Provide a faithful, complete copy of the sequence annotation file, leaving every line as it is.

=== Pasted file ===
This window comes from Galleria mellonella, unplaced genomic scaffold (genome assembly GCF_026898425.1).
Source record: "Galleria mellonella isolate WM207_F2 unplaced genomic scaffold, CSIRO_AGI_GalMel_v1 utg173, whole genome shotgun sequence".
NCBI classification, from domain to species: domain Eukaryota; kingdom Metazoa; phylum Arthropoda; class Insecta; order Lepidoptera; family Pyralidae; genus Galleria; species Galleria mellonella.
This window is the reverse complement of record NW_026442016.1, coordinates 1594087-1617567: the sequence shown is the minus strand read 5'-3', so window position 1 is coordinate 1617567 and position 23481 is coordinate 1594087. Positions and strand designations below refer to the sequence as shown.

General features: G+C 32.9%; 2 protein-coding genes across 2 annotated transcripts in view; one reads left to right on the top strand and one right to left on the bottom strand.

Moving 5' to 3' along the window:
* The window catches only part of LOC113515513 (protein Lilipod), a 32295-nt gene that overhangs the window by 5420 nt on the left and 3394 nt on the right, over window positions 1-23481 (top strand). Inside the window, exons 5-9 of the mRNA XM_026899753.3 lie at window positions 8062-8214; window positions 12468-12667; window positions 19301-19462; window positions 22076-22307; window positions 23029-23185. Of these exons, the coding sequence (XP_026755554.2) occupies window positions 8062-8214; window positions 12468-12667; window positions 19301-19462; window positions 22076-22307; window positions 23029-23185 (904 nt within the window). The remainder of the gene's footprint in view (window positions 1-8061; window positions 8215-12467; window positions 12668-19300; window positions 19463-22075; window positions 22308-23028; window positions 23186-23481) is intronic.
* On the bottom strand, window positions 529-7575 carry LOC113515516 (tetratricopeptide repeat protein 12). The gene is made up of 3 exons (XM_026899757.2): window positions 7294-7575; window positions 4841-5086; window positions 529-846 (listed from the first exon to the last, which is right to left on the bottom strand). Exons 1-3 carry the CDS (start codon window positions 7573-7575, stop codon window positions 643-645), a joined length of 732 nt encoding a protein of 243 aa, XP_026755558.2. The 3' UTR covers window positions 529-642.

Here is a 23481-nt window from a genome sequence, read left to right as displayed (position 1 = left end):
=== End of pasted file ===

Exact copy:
This window comes from Galleria mellonella, unplaced genomic scaffold (genome assembly GCF_026898425.1).
Source record: "Galleria mellonella isolate WM207_F2 unplaced genomic scaffold, CSIRO_AGI_GalMel_v1 utg173, whole genome shotgun sequence".
NCBI classification, from domain to species: domain Eukaryota; kingdom Metazoa; phylum Arthropoda; class Insecta; order Lepidoptera; family Pyralidae; genus Galleria; species Galleria mellonella.
This window is the reverse complement of record NW_026442016.1, coordinates 1594087-1617567: the sequence shown is the minus strand read 5'-3', so window position 1 is coordinate 1617567 and position 23481 is coordinate 1594087. Positions and strand designations below refer to the sequence as shown.

General features: G+C 32.9%; 2 protein-coding genes across 2 annotated transcripts in view; one reads left to right on the top strand and one right to left on the bottom strand.

Moving 5' to 3' along the window:
* The window catches only part of LOC113515513 (protein Lilipod), a 32295-nt gene that overhangs the window by 5420 nt on the left and 3394 nt on the right, over window positions 1-23481 (top strand). Inside the window, exons 5-9 of the mRNA XM_026899753.3 lie at window positions 8062-8214; window positions 12468-12667; window positions 19301-19462; window positions 22076-22307; window positions 23029-23185. Of these exons, the coding sequence (XP_026755554.2) occupies window positions 8062-8214; window positions 12468-12667; window positions 19301-19462; window positions 22076-22307; window positions 23029-23185 (904 nt within the window). The remainder of the gene's footprint in view (window positions 1-8061; window positions 8215-12467; window positions 12668-19300; window positions 19463-22075; window positions 22308-23028; window positions 23186-23481) is intronic.
* On the bottom strand, window positions 529-7575 carry LOC113515516 (tetratricopeptide repeat protein 12). The gene is made up of 3 exons (XM_026899757.2): window positions 7294-7575; window positions 4841-5086; window positions 529-846 (listed from the first exon to the last, which is right to left on the bottom strand). Exons 1-3 carry the CDS (start codon window positions 7573-7575, stop codon window positions 643-645), a joined length of 732 nt encoding a protein of 243 aa, XP_026755558.2. The 3' UTR covers window positions 529-642.

Here is a 23481-nt window from a genome sequence, read left to right as displayed (position 1 = left end):